Sharp Objects by Gillian Flynn
The Gone Girl author’s debut follows reporter Camille’s investigation into the abduction and slaughter of two daughters in her Missouri residence town.

Dangerous Lady by Martina Cole
Cole’s first novel learns 17 -year-old Maura Ryan taking on the men of London’s gangland.

The Mermaids Singing by Val McDermid
Clinical psychologist Dr Tony Hill is asked to profile a serial murderer when four soldiers are acquired disfigured and tortured.

Indemnity Only by Sara Paretsky
A client tells VI Warshawski he is a prominent banker looking for his son’s missing girlfriend. But VI soon detects he’s lying, and that the real banker’s son is dead.

The St Cyr series by CS Harris
Mitchell has nominated the whole of this historical riddle successions about Sebastian St Cyr, Viscount Devlin- master of disguises, heir to an earldom, and disillusioned horde detective. It’s a bit of a defraud but we’ll let her have it.

Tana
Tana French, whose Broken Harbour follows the work of the Dublin murder squad. Photograph: Yvette Monahan/ The Guardian

Erin Kelly

No Night Is Too Long by Barbara Vine
Tim Cornish thinks he has gotten away with killing his lover in Alaska. But then the letters start to arrive …

Broken Harbour by Tana French
The fourth in French’s sublime Dublin Murder Squad series, this takes plaza in a phantom owned outside Dublin, where a parent and his two children have been found dead, with the mother on her method to intensive care.

Chosen by Lesley Glaister
When Dodie’s mother hangs herself, she has to leave her baby at home and go to bring her brother Jake back from the mysterious Soul Life Centre in New York.

A Savage Hunger by Claire McGowan
Forensic psychologist Paula Maguire analyse the fade-out of a girl, and a holy relic, from a remote religious sanctuary in the fictional Irish town of Ballyterrin.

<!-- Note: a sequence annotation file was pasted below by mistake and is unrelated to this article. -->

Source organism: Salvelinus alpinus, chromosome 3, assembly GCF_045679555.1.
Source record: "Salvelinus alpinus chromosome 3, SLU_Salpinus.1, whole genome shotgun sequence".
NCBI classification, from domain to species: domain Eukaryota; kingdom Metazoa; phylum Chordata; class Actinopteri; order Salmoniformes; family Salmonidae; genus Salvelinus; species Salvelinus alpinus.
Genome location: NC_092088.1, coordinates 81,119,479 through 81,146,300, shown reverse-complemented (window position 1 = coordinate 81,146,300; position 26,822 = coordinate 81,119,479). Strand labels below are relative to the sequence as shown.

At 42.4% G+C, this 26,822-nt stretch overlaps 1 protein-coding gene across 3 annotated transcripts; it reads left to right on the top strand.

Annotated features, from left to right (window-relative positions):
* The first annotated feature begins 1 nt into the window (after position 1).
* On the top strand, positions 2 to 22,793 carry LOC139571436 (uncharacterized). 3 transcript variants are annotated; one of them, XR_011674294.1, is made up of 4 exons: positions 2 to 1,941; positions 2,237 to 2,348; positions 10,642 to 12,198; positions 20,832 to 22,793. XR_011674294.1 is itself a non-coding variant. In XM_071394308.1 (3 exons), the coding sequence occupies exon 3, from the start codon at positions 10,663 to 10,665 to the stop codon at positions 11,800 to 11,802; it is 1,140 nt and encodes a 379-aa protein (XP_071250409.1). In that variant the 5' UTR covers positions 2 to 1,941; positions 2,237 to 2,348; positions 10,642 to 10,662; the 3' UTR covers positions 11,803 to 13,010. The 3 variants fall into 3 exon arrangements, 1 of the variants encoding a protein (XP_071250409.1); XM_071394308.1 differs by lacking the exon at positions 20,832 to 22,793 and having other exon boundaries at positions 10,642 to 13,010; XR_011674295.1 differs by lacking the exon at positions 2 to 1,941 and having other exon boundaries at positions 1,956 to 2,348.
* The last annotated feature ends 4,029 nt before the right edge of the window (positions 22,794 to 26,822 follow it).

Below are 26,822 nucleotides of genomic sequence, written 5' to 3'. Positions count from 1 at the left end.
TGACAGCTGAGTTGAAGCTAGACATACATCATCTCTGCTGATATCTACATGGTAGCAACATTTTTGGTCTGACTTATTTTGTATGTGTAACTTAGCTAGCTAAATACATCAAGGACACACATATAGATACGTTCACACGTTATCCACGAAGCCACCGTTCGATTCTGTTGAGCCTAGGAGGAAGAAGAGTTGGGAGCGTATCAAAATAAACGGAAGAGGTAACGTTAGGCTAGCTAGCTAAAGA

The Cry by Helen Fitzgerald
Parents Joanna and Alistair start to turn against each other after their babe goes missing from a remote roadside in Australia.

Sarah Hilary

The Hours Before Dawn by Celia Fremlin
A sleep-deprived young mom tries to stay sane while her anxieties originate about the family’s new lodger, in this 1950 s lost classic.

Cruel Acts by Jane Casey
Leo Stone, sentenced to life in prison for the murder of two women, is now free and claims he is innocent. DS Maeve Kerrigan and DI Josh Derwen want to put him back in prison, but Maeve begins doubting his regret- until other women disappears.

Sex Crimes by Jenefer Shute
A lawyer’s New Year’s Eve pick-up spirals into an sexual infatuation which leads to graphic cruelty.

Skin Deep by Liz Nugent
Nugent, whom Ian Rankin has compared to Patricia Highsmith, tells the story of a woman who has been transferring herself off as an English socialite on the Riviera for 25 years- until the arrival of someone who knows her from her former life spurs an play of violence.

Cuckoo by Julia Crouch
Rose’s home and family start to fall apart when her best friend Polly comes to stay.

Margaret
Margaret Atwood, who wrote about Canadian murderer Grace Marks in Alias Grace. Photograph: Murdo MacLeod/ The Guardian

Louise Candlish

The Murder of Roger Ackroyd by Agatha Christie
Christie’s classic- with a famous twist. The best Hercule Poirot?

The Two Faces of January by Patricia Highsmith
A conman on the run with his wife assembles a young American who becomes drawn into the crime they commit.

Alias Grace by Margaret Atwood
The writer of The Handmaid’s Tale imagines the life of the real 19 th-century Canadian assassin Grace Marks.

Little Face by Sophie Hannah
Hannah’s thriller entry is about a young father who becomes convinced that, after spending two hours away from her newborn, the infant is not hers.

Alys, Always by Harriet Lane
Newspaper subeditor Frances is drawn into the lives of the Kyte family when she discovers the last words of the victim of a auto clang, Alys Kyte.